I had some C++ code that would determine if any element in a list was selected. A “selected” element is one that has a boolean variable “isSelected” set to be true:

bool bLinkSelected = false;
POSITION Position = pConnector->GetLinkList()->GetHeadPosition();
while( Position != 0 )
    CLink* pLink = pConnector->GetLinkList()->GetNext( Position );
    if( pLink != 0 )
        if( pLink->IsSelected() )
        bLinkSelected = true;

This is a little ugly because I’m using MFC and the linked lists that it provides. The test for a null pointer is also not really necessary. But the point is that this same sort of thing can be done in Swift in a single line of code.

I first ended up looking at the Swift map() function and then seeing that it wasn’t what I needed, looked at the reduce() function. Somehow I didn’t see the other array processing functions until after I had a line of code that I liked:

let anyLinkSelected = connector.links.reduce( false ) { $0 || $1.isSelected }

This Swift code reduces the array down to a single Bool value and seems fairly self-explanatory. But then I thought that it would be better to search for the selected element in the list, assuming that the Swift first() function would not test all elements, just those ahead of the selected element:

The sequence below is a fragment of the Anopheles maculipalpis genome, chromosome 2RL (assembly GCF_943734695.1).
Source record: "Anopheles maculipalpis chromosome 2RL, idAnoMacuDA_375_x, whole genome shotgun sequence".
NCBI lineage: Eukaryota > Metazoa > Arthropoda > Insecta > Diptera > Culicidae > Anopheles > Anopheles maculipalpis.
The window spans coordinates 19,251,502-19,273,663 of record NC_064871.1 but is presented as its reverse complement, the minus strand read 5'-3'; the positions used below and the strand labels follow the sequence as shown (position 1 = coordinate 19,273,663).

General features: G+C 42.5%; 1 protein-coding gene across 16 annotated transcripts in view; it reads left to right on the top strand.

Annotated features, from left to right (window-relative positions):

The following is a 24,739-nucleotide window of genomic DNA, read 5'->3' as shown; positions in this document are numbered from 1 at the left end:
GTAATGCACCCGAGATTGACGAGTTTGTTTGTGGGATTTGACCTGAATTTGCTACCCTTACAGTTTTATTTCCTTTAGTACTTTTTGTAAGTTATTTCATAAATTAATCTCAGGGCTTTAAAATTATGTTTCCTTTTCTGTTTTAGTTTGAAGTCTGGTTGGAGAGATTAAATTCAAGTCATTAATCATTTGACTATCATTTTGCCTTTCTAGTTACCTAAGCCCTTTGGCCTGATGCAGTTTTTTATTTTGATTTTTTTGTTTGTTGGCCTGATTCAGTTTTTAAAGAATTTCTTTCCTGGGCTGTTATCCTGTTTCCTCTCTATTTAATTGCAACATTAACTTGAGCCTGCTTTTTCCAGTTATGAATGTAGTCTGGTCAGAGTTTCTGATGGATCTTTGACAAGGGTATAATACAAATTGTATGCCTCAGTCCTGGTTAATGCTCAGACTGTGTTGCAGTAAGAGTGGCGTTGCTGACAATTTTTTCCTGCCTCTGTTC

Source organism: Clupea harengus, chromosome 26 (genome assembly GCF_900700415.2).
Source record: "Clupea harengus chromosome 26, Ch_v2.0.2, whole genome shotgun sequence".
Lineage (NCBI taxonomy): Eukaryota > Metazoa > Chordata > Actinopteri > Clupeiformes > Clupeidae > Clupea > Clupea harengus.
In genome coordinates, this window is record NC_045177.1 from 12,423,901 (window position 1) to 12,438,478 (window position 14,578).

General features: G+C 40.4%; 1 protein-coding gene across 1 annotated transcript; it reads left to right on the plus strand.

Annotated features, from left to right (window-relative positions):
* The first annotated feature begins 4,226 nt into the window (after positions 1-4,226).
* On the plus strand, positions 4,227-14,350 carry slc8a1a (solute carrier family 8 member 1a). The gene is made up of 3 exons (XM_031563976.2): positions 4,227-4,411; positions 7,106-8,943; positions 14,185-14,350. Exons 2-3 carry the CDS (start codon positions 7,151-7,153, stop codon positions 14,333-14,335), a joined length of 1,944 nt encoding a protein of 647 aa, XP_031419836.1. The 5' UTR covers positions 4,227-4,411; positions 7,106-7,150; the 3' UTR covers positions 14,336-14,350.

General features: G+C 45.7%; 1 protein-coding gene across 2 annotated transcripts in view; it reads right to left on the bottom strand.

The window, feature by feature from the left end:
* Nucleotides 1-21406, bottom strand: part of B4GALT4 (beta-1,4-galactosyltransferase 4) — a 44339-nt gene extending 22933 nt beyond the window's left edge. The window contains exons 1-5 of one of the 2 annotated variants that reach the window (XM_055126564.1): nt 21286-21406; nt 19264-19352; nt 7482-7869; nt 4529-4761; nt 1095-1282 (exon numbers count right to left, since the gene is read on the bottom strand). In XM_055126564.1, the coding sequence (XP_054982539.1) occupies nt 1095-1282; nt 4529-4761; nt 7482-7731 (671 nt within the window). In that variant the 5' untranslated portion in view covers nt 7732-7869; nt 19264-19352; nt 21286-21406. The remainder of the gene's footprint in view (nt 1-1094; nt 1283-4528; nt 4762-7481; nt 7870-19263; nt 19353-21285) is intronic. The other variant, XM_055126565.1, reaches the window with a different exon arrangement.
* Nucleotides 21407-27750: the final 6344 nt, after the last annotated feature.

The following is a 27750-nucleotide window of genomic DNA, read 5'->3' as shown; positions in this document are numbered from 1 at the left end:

let anyLinkSelected = connector.links.first( where: { $0.isSelected } )?.isSelected ?? false

This is more code and a little unclear because of how it deals with there being no selected elements. But it should be faster on average over the reduce() function call. Then after days of ignoring the problem, or rather a week or two since I don’t work on this stuff all the time, I realized out of the blue that I was using the absolutely wrong function for this… again. This is what I finished with:

let anyLinkSelected = connector.links.contains( where: { $0.isSelected } )

This is exactly the right function for this situation. I had always used the contains() function to see if a specific element is in an array. In this case, it makes sense that it is testing to see if the list contains any selected element. This should be fast and it is also less code than either of the other two choices.

Swift is a powerful language and as I port the Linkage program to the Mac, I’m changing it in interesting ways. I’m sure that I’m making some bad design decisions in an attempt to be clever, but overall, I’m pleased with the results so far.